“In my ears (is) Jehovah Tsebhaoth. If (the following shall) not (occur, I am not God): many houses shall be (brought) to desolation, great ones and beautiful ones without inhabitant” (Heb. 5:9). God is in the prophet’s ears (Isa. 22:14I Sam. 9:15), so that what he hears is not his own subjective meditations, but is divine revelation; his ears ring with it. The coveting of houses and lands is punished with the loss of both, and their being abandoned, no one to inhabit them. This occurs because of the owners’ having been degraded to poverty, or taken into captivity, or the building trade died, or they themselves died. Nothing but a ghost town remains. Men build mansions, great, or huge, grandly and expensively gotten up, and beautiful ones, the dream homes we all dream of and none of us can afford. These are set in the exclusive land developments of the rich, the accomplishment of which they themselves consider to be the height of virtue; but, in a few years at most these opulent dwellings become bare, empty, uninhabited. Some of these elite environs have become slums, or destitute inner city canyons; or bulldozed off the map, or sacrificed to the demon, City Beltline, or to the dragon, Highway Cloverleaf. These things occur every day, yet “the inward thought of men is that their houses shall continue forever; so they call their lands after their own names. Nevertheless, man being in honor abideth not; he is like the beasts that perish” (Ps. 49:11-12). So that he must face the Judge of all when He asks, “then whose shall those things be which thou hast provided?” (Luke 12:20). Fools, wrote Matthew Henry, build houses for wise men to live in, and sometimes for no men to live in. 

“For ten yokes (land ploughed with ten yoke of oxen in one day) of vineyard shall produce one bath (of wine), and the seed pf a homer shall produce an ephah” (Heb. 5:10). Here is the condition of things which helped to produce the desolate situation of sterile land and vacant dwellings. So that ten days work produce but a single bath (Ezek. 45:11-14). The harvest would be no more than one tenth of the sowing. The curse is the penalty for covetousness. 

At this fourth month writing, the news media reveals the concern of weather authorities in connection with expected changes for the worse in world weather. Signs indicate the coming of drought, famine, dearth, crop failure, and starvation, causing great suffering (to mention a few areas) to India, Russia (a Communist country which must always depend for its economy and sustenance on capitalism), and the United States. Such occurrences are brought in the providence of God as judgments which desolate whole kingdoms, reducing all ranks of men to abject misery. It is by such divine vengeances that the upper strata of society in their proud feastings, and the meaner sort, in their base revels, descend into hell, “which enlarges itself and opens its mouth without measure” to swallow up its prey of every class of men. These blasting judgments, then, are but the precursors of hell, for in that dreadful place not a drop of water will be afforded to cool the burning tongue of those who in this life fared sumptuously every day.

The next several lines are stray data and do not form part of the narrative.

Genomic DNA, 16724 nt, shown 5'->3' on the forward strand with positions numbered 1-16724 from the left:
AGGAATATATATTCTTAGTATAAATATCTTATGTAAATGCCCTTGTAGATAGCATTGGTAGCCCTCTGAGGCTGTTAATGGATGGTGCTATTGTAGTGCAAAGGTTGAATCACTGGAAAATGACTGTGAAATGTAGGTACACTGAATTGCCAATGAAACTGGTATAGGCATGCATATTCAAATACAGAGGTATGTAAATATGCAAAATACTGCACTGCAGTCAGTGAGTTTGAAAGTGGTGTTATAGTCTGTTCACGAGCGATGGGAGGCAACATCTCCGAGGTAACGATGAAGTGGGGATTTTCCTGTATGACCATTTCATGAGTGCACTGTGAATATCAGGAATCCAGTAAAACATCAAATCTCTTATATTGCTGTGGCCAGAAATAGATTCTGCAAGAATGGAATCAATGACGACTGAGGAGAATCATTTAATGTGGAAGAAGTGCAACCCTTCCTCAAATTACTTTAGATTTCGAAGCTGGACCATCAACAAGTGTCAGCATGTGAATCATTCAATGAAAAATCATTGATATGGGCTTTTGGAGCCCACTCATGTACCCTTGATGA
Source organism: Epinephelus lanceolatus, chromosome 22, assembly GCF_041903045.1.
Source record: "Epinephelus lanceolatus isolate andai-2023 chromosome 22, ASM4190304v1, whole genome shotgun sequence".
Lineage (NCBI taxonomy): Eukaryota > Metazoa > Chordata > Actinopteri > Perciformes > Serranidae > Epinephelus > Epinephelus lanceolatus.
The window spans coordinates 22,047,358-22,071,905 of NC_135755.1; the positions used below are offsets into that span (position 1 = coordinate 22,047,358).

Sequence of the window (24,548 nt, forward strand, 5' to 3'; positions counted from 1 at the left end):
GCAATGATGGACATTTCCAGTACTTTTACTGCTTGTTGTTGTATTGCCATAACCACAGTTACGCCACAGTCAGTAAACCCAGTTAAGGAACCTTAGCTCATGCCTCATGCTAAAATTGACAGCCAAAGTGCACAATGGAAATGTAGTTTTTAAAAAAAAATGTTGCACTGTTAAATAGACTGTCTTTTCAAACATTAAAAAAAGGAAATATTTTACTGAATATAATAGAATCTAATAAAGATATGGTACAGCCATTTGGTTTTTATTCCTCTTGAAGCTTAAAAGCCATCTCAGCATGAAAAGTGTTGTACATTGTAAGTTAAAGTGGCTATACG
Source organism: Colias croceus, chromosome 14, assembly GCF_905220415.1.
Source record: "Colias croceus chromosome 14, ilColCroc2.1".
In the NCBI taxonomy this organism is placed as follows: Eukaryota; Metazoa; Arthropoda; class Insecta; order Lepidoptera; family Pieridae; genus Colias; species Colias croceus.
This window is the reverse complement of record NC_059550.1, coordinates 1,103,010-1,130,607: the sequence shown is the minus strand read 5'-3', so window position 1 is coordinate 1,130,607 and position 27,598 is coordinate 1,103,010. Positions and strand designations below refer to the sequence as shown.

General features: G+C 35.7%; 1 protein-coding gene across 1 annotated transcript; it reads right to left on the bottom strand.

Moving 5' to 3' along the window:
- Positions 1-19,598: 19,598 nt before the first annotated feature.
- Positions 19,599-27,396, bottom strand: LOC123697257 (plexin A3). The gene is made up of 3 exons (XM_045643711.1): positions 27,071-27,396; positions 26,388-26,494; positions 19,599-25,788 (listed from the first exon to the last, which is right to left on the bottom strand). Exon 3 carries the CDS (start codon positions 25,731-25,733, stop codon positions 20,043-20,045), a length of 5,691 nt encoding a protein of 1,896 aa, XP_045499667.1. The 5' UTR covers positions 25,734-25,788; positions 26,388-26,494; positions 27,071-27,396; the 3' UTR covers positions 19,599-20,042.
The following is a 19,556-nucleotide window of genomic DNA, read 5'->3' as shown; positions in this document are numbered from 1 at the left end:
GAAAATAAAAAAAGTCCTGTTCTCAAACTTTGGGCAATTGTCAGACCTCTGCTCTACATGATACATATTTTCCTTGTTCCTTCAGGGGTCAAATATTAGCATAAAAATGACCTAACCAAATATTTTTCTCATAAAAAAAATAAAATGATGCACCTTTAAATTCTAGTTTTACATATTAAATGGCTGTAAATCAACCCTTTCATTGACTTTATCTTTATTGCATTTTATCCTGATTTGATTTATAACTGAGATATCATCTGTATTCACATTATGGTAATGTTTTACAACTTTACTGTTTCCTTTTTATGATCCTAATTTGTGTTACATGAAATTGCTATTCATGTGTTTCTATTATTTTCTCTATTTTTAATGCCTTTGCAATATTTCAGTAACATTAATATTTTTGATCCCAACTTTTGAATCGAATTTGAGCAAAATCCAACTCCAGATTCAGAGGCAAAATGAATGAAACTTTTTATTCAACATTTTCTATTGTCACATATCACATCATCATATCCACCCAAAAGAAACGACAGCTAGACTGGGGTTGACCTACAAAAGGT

(b) Woe Against Rioting, Reveling and Drunkenness (11-17). “Woe to the ones rising early in the morning (that) they may run after strong drink; (so immediately) from after (this, continuing) into the evening (until) wine inflame them” (Heb. 5:11). Isaiah is talking about the people of his nation, the Jews, who, having been scattered among the Gentiles, have learned their reveling, carousing, and drinking habits. Their excess in drinking to drunken stupor continued morning and night, all day and all night. Luther asked, “What would the prophet have said to the Germans for whom natural capacity is insufficient to drain so much drink? Theirs are not feasts of joy but feasts of pigs. It is all right to eat and to drink, but to cultivate drunkenness is evil.” Gill said, “To rise up early in the morning is healthful . . . to rise to do business is commendable; but to spend the day in drunkenness . . . is . . . criminal.” These libertines make drinking their trade and business; they are pros at it. They are always at it, not losing a moment of time at that which is the greatest waste of time. They neglect every other, even necessary business, to abandon themselves in addiction to the flesh and the lust of the heart. Manton it was who said, “When men make a set business of drinking, though they be not grossly distempered, yet THEY ARE DRUNKARDS before God” (emph., RCH). These first two woes, Isaiah warns, shall be punished with captivity (enslavement to sin), hunger, thirst and death. Peter spoke for those delivered from this horrible evil. “For to have been practicing the ways of the Gentiles heretofore is quite enough, indulging in unbridled lusts, in passions, in drinking parties, in carousings, in dissipations and forbidden idolatries” (I Peter 4:3